What Does It Mean If Your Cervix Is Low? Experts Explain

Pregnancy has a way of bringing about a brand new contemplation of your lady parts. During my first ultrasound when I was pregnant with my daughter, the technician looked at me and said, “You have a tilted uterus.” After getting past the, “what” and “why” behind her statement, I began to realize that there were so many more variables at play down there than I had ever imagined. Between funky discharge and dilation analysis during the third trimester, it’s no wonder that pregnant women have questions like, “what does it mean if your cervix is low?”

Dr. Jaime Knopman and Dr. Sheeva Talebian, co-founders of TrulyMD and OB-GYNs at New York's Colorado Center for Reproductive Medicine, tell Romper in an email interview that it "doesn't mean all that much."

According to, the key point here is to remember that, even though the cervix naturally rises during pregnancy, the timing of the rise is unpredictable. This, of course, points back to a key point to keep in mind during pregnancy: Don't compare your journey to other women's experiences.

On the other hand, Knopman and Talebian say, a short cervix can mean a lot. "A short cervix can be a sign of impending delivery," they say. "It is usually detected when the cervix is measured on ultrasound or a patient presents with complaints of pain and pressure. As labor ensues, the cervix shortens and thins out — also known as effacement." If it occurs early, then it can be a sign of preterm labor, but for most women, it does not occur until late in the third trimester.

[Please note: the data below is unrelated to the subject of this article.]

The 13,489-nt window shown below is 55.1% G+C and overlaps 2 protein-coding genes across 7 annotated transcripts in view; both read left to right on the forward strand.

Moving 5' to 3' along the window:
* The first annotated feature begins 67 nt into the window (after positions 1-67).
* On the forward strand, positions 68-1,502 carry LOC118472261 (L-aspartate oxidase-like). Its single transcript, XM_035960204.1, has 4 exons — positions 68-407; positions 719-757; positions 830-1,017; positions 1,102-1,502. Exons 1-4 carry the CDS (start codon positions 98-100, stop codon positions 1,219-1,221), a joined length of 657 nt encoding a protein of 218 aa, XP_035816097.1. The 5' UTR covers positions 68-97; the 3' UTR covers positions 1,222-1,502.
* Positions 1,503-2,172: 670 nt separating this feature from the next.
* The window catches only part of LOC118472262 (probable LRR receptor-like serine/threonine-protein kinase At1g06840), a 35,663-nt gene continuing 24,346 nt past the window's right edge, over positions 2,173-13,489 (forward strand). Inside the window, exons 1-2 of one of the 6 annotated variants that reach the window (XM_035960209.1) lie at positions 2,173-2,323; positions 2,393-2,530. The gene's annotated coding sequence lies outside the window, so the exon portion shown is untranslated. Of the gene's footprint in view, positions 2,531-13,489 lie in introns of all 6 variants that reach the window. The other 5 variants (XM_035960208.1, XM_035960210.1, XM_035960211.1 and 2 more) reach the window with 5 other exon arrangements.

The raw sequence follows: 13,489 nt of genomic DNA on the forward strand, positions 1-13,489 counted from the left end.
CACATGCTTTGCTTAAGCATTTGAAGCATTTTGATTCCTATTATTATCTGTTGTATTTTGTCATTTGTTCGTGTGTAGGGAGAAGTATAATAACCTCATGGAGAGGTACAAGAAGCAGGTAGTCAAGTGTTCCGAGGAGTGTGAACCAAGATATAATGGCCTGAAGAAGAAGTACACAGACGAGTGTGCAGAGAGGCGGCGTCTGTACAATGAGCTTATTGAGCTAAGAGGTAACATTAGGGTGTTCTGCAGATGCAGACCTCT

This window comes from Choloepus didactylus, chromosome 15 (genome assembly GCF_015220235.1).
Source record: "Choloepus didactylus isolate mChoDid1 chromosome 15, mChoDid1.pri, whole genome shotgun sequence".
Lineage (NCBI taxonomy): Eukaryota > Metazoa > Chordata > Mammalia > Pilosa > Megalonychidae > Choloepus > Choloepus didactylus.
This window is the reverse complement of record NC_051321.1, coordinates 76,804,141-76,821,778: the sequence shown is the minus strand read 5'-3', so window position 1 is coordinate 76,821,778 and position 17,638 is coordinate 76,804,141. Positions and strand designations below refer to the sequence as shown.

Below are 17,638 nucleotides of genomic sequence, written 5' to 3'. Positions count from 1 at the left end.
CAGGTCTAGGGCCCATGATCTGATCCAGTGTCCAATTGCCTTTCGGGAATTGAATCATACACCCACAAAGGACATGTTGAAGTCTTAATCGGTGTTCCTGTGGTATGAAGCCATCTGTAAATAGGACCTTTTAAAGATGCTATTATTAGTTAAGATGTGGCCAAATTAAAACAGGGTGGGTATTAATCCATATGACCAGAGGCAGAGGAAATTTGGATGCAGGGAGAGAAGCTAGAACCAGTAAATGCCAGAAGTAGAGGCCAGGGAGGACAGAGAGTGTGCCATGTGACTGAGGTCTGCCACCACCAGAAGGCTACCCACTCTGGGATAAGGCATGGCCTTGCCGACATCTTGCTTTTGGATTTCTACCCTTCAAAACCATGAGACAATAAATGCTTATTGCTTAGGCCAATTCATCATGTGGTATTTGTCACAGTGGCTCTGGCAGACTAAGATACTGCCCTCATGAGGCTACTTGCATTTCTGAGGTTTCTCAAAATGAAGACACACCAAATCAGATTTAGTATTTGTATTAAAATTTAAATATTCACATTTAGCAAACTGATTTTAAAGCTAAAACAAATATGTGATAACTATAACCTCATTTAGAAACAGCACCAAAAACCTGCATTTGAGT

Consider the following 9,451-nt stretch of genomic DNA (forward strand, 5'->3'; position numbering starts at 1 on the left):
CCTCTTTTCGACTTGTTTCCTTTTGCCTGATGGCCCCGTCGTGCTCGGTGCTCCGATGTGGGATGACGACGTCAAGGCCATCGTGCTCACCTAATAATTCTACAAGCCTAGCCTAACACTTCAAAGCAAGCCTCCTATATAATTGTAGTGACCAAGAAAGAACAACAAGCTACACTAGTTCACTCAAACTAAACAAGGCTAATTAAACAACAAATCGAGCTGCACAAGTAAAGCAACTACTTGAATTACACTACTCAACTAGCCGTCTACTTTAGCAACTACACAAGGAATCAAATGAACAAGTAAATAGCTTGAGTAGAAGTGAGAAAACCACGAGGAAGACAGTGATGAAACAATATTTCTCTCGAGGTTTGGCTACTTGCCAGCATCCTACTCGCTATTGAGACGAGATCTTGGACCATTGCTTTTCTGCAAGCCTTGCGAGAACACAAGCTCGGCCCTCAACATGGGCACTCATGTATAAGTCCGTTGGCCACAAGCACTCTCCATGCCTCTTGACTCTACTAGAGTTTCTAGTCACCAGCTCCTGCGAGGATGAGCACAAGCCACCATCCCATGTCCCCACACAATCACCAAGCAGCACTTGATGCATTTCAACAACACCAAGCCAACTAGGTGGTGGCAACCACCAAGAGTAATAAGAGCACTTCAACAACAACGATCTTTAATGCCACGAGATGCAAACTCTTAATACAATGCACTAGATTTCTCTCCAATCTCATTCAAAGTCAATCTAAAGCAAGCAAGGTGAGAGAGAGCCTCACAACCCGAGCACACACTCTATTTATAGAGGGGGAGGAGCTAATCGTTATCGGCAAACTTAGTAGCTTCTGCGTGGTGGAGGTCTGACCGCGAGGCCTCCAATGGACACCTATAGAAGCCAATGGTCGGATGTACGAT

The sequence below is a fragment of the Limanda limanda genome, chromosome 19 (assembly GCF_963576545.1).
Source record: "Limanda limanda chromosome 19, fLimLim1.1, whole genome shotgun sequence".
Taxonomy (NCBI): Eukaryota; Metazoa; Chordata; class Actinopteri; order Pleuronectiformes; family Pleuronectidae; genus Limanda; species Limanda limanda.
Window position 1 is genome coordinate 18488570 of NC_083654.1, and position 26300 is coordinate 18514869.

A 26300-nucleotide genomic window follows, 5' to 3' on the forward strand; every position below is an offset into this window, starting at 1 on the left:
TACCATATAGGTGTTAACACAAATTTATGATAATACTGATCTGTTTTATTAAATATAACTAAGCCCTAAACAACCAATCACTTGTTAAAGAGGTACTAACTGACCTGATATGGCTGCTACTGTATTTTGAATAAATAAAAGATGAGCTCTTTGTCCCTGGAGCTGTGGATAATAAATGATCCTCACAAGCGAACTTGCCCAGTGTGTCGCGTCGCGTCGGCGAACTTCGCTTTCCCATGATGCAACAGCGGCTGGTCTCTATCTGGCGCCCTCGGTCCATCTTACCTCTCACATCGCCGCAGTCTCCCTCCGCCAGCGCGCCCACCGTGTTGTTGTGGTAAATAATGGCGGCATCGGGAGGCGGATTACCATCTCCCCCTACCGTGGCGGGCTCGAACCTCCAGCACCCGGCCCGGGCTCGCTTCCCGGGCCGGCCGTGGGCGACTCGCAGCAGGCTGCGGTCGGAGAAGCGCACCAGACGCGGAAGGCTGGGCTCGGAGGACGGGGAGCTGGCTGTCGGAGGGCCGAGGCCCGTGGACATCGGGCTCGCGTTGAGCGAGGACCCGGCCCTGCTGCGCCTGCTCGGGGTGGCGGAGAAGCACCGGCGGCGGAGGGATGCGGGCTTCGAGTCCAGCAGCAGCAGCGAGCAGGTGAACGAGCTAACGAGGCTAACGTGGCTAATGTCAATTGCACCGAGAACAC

If you have a low cervix outside of pregnancy, then Dr. Lakeisha Richardson, a Mississippi-based board-certified OB-GYN, says you may be suffering from uterine prolapse, a condition that occurs when the uterine muscles stretch or become weak and are no longer able to support the uterus, according to Healthline.

"As women age, the risk of prolapse increases — approximately 25 percent of women will have prolapse," Richardson tells Romper in an email interview. "Uterine prolapse is caused by childbirth and vaginal deliveries." She explains that women who have had large babies vaginally are at an increased risk of prolapse. Anything that puts pressure on the pelvic muscles can also increase your risk of a uterine prolapse, including obesity and chronic coughing.

"[But] women with a low cervix are often asymptomatic and do not require any intervention," she says, adding that if symptoms like a sensation of heaviness or pulling in the pelvis occur, then there are options for treatment. "Overall, a low cervix does not cause any harm or increase the risk of any medical conditions."

And yet another mystery of the vagina is uncovered.